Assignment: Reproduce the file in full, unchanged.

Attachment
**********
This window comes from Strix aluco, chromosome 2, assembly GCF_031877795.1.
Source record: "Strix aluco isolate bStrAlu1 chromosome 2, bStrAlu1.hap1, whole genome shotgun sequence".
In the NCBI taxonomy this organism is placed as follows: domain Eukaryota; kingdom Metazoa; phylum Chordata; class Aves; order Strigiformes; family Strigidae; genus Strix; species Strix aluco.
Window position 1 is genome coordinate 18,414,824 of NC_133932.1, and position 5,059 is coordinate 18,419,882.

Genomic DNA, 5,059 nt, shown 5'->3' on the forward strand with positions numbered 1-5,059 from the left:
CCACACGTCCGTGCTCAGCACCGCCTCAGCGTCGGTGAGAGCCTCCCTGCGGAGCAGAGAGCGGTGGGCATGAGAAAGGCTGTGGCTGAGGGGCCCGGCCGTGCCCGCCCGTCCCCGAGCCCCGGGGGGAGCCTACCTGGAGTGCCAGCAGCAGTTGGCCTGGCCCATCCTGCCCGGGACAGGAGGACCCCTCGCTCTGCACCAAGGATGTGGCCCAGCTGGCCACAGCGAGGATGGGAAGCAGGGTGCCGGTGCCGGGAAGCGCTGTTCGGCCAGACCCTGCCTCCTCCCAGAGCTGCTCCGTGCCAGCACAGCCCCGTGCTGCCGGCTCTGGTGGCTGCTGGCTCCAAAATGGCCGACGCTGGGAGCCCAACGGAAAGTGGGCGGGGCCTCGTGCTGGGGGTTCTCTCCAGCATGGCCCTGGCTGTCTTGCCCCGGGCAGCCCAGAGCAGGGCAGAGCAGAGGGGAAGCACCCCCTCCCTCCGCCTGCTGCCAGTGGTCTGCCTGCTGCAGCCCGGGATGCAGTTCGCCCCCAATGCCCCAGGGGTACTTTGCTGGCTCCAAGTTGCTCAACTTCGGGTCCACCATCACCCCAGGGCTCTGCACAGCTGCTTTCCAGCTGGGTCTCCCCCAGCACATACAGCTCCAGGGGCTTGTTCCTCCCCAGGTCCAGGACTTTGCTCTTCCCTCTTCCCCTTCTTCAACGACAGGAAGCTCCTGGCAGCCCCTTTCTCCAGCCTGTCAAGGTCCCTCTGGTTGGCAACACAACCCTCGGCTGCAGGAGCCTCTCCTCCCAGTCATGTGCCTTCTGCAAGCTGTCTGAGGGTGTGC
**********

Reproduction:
This window comes from Strix aluco, chromosome 2, assembly GCF_031877795.1.
Source record: "Strix aluco isolate bStrAlu1 chromosome 2, bStrAlu1.hap1, whole genome shotgun sequence".
In the NCBI taxonomy this organism is placed as follows: domain Eukaryota; kingdom Metazoa; phylum Chordata; class Aves; order Strigiformes; family Strigidae; genus Strix; species Strix aluco.
Window position 1 is genome coordinate 18,414,824 of NC_133932.1, and position 5,059 is coordinate 18,419,882.

Genomic DNA, 5,059 nt, shown 5'->3' on the forward strand with positions numbered 1-5,059 from the left:
CCACACGTCCGTGCTCAGCACCGCCTCAGCGTCGGTGAGAGCCTCCCTGCGGAGCAGAGAGCGGTGGGCATGAGAAAGGCTGTGGCTGAGGGGCCCGGCCGTGCCCGCCCGTCCCCGAGCCCCGGGGGGAGCCTACCTGGAGTGCCAGCAGCAGTTGGCCTGGCCCATCCTGCCCGGGACAGGAGGACCCCTCGCTCTGCACCAAGGATGTGGCCCAGCTGGCCACAGCGAGGATGGGAAGCAGGGTGCCGGTGCCGGGAAGCGCTGTTCGGCCAGACCCTGCCTCCTCCCAGAGCTGCTCCGTGCCAGCACAGCCCCGTGCTGCCGGCTCTGGTGGCTGCTGGCTCCAAAATGGCCGACGCTGGGAGCCCAACGGAAAGTGGGCGGGGCCTCGTGCTGGGGGTTCTCTCCAGCATGGCCCTGGCTGTCTTGCCCCGGGCAGCCCAGAGCAGGGCAGAGCAGAGGGGAAGCACCCCCTCCCTCCGCCTGCTGCCAGTGGTCTGCCTGCTGCAGCCCGGGATGCAGTTCGCCCCCAATGCCCCAGGGGTACTTTGCTGGCTCCAAGTTGCTCAACTTCGGGTCCACCATCACCCCAGGGCTCTGCACAGCTGCTTTCCAGCTGGGTCTCCCCCAGCACATACAGCTCCAGGGGCTTGTTCCTCCCCAGGTCCAGGACTTTGCTCTTCCCTCTTCCCCTTCTTCAACGACAGGAAGCTCCTGGCAGCCCCTTTCTCCAGCCTGTCAAGGTCCCTCTGGTTGGCAACACAACCCTCGGCTGCAGGAGCCTCTCCTCCCAGTCATGTGCCTTCTGCAAGCTGTCTGAGGGTGTGC